out the ‘iddah. If he takes you back during the ‘iddah, then this divorce
counts as one of the three divorces, and he has to bring witnesses to attest
to that. If he does not take you back during the ‘iddah, then you are
divorced as soon as the ‘iddah is over, and it is not permissible for him to
take you back without a new marriage contract and a new mahr, and he is
regarded as a stranger to you like any other man who may propose marriage,
and the marriage can only be done with your approval and the agreement of
your guardian.

The applies in the case of a second
divorce; if he takes you back during (the ‘iddah) then you are his wife. In
the event of a third divorce, you become haraam for him until you have
married another husband in a legitimate shar’i marriage which is not done
solely with the intention of enabling you to remarry your first husband, and
which is consummated in the proper manner. If it so happens that you get
divorced from your second husband then it becomes permissible for you to
remarry your first husband after the ‘iddah ends. 

And Allaah knows best.

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He is suffering from waswaas and he made many vows and broke them


He is affected by waswaas and he swore many oaths that he would not do that action again, then he broke the oaths. He has sworn many oaths and vows and only Allaah knows how many they are, and he is suffering from waswaas. How can he expiate for what has gone before?.

Praise be to Allaah.


If a person swears many oaths and breaks them, and does not
offer expiation, one of two scenarios must apply. 

1 – The vows were all to do with one thing, such as saying,
“By Allaah, I will not smoke,” then he breaks the oath and does not offer
expiation for that. Then he swears again that he will not smoke, then he
breaks the oath… in this case one expiation is required. 

2 – The oaths have to do with several actions, such as
saying, “By Allaah, I will not drink; by Allaah, I will not wear (certain
clothes); by Allaah, I will not go to such and such a place,” then he breaks
all those oaths. Does he have to offer one expiation or as many expiations
as the oaths he swore and broke? There is a difference of opinion among the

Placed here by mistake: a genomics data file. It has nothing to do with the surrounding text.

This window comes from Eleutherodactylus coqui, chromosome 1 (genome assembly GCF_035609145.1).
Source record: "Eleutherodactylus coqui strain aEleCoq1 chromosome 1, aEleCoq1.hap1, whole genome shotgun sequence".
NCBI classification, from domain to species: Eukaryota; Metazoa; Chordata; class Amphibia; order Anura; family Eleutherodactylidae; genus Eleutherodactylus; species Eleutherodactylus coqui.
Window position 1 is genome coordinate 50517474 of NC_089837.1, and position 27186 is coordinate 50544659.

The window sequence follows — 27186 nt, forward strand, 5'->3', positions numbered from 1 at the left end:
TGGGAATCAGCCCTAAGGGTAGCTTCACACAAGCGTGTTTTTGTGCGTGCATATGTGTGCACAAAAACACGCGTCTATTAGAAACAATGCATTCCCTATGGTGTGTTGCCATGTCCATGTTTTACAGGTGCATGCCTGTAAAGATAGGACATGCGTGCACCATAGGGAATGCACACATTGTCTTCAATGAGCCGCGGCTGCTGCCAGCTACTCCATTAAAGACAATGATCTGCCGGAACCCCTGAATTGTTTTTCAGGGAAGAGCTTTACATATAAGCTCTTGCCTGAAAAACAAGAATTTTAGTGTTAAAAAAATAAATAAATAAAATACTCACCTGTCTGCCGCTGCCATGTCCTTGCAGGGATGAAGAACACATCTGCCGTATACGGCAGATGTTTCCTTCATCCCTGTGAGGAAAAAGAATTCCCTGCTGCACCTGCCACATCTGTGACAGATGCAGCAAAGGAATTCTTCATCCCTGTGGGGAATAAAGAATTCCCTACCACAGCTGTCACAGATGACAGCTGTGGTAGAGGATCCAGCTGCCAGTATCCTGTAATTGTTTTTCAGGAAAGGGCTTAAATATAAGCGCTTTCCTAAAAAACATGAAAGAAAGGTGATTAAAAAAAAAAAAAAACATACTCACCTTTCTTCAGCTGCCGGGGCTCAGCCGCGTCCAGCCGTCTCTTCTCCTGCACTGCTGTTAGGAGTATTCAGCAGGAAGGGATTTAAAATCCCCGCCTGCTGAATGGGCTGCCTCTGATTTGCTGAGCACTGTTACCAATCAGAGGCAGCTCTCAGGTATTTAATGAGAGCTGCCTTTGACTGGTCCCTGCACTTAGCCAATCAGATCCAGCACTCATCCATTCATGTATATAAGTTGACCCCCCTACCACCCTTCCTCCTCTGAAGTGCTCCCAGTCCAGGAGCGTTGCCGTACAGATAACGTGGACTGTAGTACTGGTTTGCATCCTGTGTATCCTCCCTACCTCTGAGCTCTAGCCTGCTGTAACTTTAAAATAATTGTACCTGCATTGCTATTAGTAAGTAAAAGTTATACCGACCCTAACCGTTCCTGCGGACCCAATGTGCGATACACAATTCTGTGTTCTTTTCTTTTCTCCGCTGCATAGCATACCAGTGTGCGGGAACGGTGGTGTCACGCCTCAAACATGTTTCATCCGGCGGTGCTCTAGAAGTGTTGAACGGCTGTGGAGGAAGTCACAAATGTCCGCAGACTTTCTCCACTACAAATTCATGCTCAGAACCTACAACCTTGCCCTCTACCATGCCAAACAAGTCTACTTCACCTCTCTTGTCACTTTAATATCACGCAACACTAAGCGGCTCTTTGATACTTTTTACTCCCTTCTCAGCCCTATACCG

fuqaha’ concerning this matter. The majority are of the view that he must
offer several expiations, but the Hanbalis say that he only has to offer one

The more correct view is that of the majority, because these
were oaths to do several things, and breaking one of them does not mean that
another is broken, they are not interconnected. 

Shaykh Ibn Baaz (may Allaah have mercy on him) was asked: I
am a young man and I swore to Allaah more than three times that I would
repent from a haraam action. My question is: do I have to offer one
expiation or three? And what is my expiation? 

He replied: You have to offer one expiation, which is feeding
or clothing ten poor persons, or freeing a slave. Whoever cannot do that
must fast for three days, because Allaah, may He be glorified, says
(interpretation of the meaning): 

“Allaah will not punish you for what is unintentional in
your oaths, but He will punish you for your deliberate oaths; for its
expiation (a deliberate oath) feed ten Masaakeen (poor persons), on a scale
of the average of that with which you feed your own families, or clothe them
or manumit a slave. But whosoever cannot afford (that), then he should fast
for three days. That is the expiation for the oaths when you have sworn. And
protect your oaths (i.e. do not swear much). Thus Allaah makes clear to you
His Ayaat (proofs, evidences, verses, lessons, signs, revelations, etc.)
that you may be grateful”

[al-Maa'idah 5:89] 

This applies to every oath that is made to do one thing or to
refrain from one thing; if the oath is sworn repeatedly, only one expiation
is required, if he did not offer expiation the first time. But if he offered
expiation the first time, then he repeated the oath, then he must offer
another expiation, if he breaks the oath. Similarly, if he repeated it a
third time and had offered expiation the second time, he must offer a third

But if he swore oaths to do several things or to refrain from
several things, then he must offer expiation for each one, such as if he
said, “By Allaah I will not speak to So and so,” and “By Allaah I will not
eat food,” and “By Allaah, I will not travel to such and such a place,” and
“By Allaah, I will speak to So and so” and “By Allaah, I will hit him,” and
so on. 

What must be done is to give each poor person half a saa’ of
the local staple food, which is approximately one and a half kilograms. With
regard to clothing, it should be what is sufficient for prayer, such as a
thobe or a rida’ and izaar (upper and lower garment). If he gives them
dinner or breakfast, that is sufficient, because of the general meaning of